Given this situation, I’ve taking to putting all my available cash that’s not currently tied up in Gold investments into the royalty trust Great Northern Iron (ticker symbol GNI). A royalty trust is a shell company that has the rights to some income producing assets. By buying shares in the company, you receive a share in the cash distributions. Great Northern Iron holds mineral rights to a great deal of iron ore, and receives royalties from mining companies that are taking this iron out of the ground and converting it to steel. When I purchased GNI a couple of months ago it was paying out $15 a share and selling for $120 or so. The simple math worked out to a annual yield of 12% or so. It didn’t take a lot of thought to make this investment choice given that this is an inflation protected return. After all, as inflation causes the cost of iron to go up, more royalties are generated. It certainly beats the hell out of bonds or preferred stock.
Of course, many others are discovering royalty trusts. They are a natural investment choice for the income investor. So GNI has appreciated a great deal in the past couple of months. Currently, it’s selling for $150 a share, which is a yield of 10% or so. Still not a bad deal. Personally, I think it’s going to keep going up until yields get to the 5% to 6% range, which means the value of the investment could double in the next year or two. Not only is it a great growth opportunity, it’s paying 10% or so in the meantime.
But if your apportioning a large portfolio, I can understand why you wouldn’t want to put all of it in just one investment- particularly one that has appreciated 20% or so in the last month alone. So let’s try to spread the risk out through the traditional route of diversification. I really like gold. Gold has been a tremendous investment over the past decade, and it’s really just getting started. The largest holders of bonds are foreign central banks, such as the Chinese and Japanese. They have been forced so suffer and watch the value of their US dollar holdings have plunged due to the actions of “Helicopter Ben.” I understand that everyone the world over is engaging in the new sport of competitive currency devaluation, and that perhaps over the next few years, the dollar will continue to be the recipient of much foreign love as they vainly continue to try to force the dollar higher versus their own currency, but sooner or later something’s gotta give. When that happens, gold is going to be a natural choice for foreign central banks to gravitate towards, and that would mean that the best days for gold lie ahead of it.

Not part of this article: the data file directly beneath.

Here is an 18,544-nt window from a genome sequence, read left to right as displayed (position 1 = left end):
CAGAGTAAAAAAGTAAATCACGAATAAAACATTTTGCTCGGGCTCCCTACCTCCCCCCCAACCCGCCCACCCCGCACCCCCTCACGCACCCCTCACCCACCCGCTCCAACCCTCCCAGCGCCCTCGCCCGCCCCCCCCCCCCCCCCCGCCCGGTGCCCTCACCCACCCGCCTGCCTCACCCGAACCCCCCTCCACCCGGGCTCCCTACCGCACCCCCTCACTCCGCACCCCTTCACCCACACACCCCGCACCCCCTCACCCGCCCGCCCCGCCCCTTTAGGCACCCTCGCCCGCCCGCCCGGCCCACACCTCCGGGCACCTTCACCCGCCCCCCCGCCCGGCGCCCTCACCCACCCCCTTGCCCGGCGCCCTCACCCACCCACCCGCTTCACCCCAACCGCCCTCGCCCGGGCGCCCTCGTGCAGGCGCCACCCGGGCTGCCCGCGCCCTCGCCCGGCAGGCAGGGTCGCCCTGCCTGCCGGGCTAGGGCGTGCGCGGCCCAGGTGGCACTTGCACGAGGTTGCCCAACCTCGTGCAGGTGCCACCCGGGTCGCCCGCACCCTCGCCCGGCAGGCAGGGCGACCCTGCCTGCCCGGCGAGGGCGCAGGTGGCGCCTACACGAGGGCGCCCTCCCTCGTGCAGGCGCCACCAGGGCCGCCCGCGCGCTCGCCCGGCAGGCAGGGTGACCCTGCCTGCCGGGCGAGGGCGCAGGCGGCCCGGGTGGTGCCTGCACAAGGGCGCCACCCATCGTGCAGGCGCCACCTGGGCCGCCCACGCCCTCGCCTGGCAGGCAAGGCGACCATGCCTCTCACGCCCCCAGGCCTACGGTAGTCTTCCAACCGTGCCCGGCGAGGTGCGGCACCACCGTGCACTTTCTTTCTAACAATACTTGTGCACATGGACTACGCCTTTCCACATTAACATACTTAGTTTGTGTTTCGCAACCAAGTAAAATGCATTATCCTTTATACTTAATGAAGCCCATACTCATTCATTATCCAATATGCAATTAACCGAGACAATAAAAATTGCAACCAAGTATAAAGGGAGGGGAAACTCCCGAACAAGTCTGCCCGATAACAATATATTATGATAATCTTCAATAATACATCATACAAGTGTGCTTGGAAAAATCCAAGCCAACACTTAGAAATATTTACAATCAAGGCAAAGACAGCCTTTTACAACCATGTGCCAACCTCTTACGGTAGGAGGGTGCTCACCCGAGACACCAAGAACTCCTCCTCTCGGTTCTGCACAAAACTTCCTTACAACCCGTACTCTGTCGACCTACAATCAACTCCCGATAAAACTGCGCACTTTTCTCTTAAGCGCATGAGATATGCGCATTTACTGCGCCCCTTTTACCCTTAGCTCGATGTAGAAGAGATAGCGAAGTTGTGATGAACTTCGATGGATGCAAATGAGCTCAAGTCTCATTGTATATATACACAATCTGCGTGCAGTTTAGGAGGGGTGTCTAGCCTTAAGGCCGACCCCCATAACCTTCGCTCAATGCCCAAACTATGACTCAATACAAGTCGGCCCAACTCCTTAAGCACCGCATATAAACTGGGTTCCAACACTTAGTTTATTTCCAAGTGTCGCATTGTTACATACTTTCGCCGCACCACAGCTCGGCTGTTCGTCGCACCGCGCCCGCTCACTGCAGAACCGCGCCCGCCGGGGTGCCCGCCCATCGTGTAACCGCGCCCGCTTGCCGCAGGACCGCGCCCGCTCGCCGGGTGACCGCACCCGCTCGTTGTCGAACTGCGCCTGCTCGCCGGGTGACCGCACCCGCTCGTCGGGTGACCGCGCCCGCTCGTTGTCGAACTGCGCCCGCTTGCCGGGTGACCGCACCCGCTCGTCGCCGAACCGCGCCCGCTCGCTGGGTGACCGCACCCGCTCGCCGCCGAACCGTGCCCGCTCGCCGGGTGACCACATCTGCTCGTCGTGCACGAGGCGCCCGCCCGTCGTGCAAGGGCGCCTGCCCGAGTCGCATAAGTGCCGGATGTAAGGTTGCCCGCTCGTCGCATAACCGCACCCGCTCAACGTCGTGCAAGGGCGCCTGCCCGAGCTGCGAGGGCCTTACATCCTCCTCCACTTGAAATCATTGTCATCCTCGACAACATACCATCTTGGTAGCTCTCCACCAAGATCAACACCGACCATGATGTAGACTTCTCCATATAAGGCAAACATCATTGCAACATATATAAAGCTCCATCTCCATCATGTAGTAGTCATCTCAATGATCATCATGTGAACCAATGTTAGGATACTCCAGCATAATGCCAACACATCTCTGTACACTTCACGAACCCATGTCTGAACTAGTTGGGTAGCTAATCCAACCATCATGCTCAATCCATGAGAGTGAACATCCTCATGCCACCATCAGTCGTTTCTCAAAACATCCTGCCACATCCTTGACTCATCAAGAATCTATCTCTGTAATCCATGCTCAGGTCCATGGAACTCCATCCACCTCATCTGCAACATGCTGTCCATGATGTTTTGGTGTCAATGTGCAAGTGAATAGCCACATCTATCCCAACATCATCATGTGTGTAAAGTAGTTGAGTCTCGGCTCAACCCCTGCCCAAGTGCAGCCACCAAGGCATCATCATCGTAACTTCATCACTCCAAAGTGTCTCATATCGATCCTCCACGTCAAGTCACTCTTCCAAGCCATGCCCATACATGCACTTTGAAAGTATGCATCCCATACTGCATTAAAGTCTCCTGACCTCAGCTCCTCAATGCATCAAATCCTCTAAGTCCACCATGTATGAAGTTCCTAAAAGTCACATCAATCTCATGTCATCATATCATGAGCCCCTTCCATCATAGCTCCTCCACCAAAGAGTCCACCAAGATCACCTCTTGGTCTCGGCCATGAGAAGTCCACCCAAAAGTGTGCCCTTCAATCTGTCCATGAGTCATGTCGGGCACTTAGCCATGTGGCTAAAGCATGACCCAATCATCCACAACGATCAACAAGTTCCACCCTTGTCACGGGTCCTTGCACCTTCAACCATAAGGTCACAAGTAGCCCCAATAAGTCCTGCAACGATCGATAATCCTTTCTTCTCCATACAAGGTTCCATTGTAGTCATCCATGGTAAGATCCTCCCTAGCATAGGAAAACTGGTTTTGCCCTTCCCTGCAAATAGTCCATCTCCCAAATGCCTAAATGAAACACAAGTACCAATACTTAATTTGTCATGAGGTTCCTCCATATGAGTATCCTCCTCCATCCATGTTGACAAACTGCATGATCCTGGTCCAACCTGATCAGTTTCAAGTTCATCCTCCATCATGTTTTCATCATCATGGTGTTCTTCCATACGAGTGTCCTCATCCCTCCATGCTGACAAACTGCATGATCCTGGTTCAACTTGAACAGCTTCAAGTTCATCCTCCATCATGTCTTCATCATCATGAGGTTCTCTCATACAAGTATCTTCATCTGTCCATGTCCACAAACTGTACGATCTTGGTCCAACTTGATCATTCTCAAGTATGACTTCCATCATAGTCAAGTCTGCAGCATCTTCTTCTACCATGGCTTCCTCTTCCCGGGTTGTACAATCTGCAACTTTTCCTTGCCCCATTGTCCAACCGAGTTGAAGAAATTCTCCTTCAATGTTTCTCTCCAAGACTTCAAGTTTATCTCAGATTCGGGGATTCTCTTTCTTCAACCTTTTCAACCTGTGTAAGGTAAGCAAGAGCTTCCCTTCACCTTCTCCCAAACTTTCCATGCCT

I like to do my gold investing through gold mining companies. They’re easy to trade, should be a nice leveraged return on a rise in the gold price, and pay dividends while you hold them. Traditionally, Barrick gold has been my mining company of choice, but these’s also Newmont Mining (NEM) which is one of the S&P 500 and trading at a PE discount to Barrick (15.5 versus 21) and, at current prices, has a slightly higher yield. In terms of other diversity, something in oil seems a prudent choice. A quick look at oil related royalty trusts, don’t really excite me. Sabine Royalty Trust (SBR) is currently yielding 6.5%, which seems a little pricy to me given that Exxon Mobile is yielding 2.5% in dividends for a company that’s got considerably more going for it that just oil and gas rights.
Lastly, I thinking of silver. It historically trades at a ratio of 12-15 to 1 versus gold. Right now silver is at $30 an ounce and gold is at $1400, which is a ratio of 46 to 1. If gold has a bright future ahead of it, that silver even more so. Not to mention, it’s a very liquid investment. Of course, one can hold physical silver, but that makes it harder to trade when the time comes. Not to mention it takes up a great deal of space when you’re investing larger amounts of money. So I’m going with the iShares Unit Investment Trust, SLV.
So let’s see, the securities I’ve picked are: SLV, NEM, GNI, and XOM. Apportioning 25% of your portfolio to each will definitely protect you from inflation while (hopefully) avoiding any gut wrenching downside potential. Note that I follow my own advice, so I already own SLV, GNI, and XOM.